“It is better to live in a corner of the housetop than in a house shared with a quarrelsome wife” (Proverbs 21:9; 25:24).
Not content to state the fact once, the author of Proverbs smuggles this saying in a second time! This is astounding, since I can think of no other Proverb repeated verbatim. The author evidently really means to drive this one home: “Guys, take notice: Living with a contentious woman is the pits.”
It is interesting that God never weighs in on whether the wife in question has a legitimate grievance. There are no qualifications or exceptions given to the injunction against nagging. I tend to want to object a little at this point: Maybe the wife is right about the matter she is complaining about. Maybe he is a selfish man. Maybe he never sees her pain. Maybe he stays out too late. Maybe he drinks. Maybe he smells bad.
The silence of God here is disconcerting. It forces me to consider the possibility (ugh) that it doesn’t matter much what the lady’s grievance is; it just matters that she is a nag about it. Evidently, almost nothing the husband in question does is worse than her constant harping on it. Good grief, is nagging that serious a fault?
A woman I know told me that when she got married she wanted to cure her husband of a particular fault, but that he was not responding to her pleadings. She took the matter to her mother, and her mother gave her advice she has used the rest of her marriage. (They have now been married 30-plus years, and happily, to all appearances.) The mother said words to this effect:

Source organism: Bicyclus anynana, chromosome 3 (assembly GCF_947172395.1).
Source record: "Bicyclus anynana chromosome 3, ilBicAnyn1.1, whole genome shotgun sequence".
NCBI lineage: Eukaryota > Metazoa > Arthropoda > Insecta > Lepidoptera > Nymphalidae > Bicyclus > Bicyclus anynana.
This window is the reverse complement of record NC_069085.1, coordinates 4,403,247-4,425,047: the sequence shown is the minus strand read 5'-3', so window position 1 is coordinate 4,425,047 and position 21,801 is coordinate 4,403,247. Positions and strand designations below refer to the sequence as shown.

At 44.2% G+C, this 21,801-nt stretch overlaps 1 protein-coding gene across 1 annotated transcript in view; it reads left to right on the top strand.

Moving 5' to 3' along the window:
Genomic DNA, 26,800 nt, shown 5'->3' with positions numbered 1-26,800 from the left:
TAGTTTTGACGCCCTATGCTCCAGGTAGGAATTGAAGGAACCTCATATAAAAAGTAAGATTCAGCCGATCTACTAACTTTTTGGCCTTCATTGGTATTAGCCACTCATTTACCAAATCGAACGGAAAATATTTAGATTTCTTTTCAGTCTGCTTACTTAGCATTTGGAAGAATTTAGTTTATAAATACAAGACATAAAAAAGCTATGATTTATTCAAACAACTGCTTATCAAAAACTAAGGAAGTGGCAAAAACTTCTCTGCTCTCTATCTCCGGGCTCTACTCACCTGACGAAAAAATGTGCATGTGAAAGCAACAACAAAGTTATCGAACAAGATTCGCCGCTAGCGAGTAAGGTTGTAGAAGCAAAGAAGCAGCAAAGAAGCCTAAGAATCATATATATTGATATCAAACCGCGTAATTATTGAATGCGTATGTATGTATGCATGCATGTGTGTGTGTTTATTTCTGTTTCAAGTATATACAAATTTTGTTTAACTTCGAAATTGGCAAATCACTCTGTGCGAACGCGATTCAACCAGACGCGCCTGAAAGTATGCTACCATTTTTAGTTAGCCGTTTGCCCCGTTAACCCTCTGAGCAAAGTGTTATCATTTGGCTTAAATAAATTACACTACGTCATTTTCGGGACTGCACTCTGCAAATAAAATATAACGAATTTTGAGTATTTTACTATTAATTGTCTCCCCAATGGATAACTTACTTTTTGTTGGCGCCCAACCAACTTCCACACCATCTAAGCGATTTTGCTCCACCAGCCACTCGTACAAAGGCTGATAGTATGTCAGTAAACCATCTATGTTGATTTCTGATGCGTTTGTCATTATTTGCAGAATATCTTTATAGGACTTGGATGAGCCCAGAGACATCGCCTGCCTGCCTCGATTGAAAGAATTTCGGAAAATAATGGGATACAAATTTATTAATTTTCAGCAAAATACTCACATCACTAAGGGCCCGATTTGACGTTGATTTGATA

“If you have an issue with your husband, tell him once, and then pray about it.”
This seems to be the wisest course. It averts the two opposite errors respecting other people’s sins: neglect and belligerence. Jesus said that when someone sins against us (if it is even a sin), we should tell the brother his fault (Matthew 18:15), so there is a valid place for confrontation. But Jesus also wants us to trust the Father, and we best demonstrate that trust when we put matters into His hands after praying, and do not imagine that our badgering is indispensable to success.
After all, you don’t want to come home one day and find your husband has hauled his bed and linens up to the corner of the roof.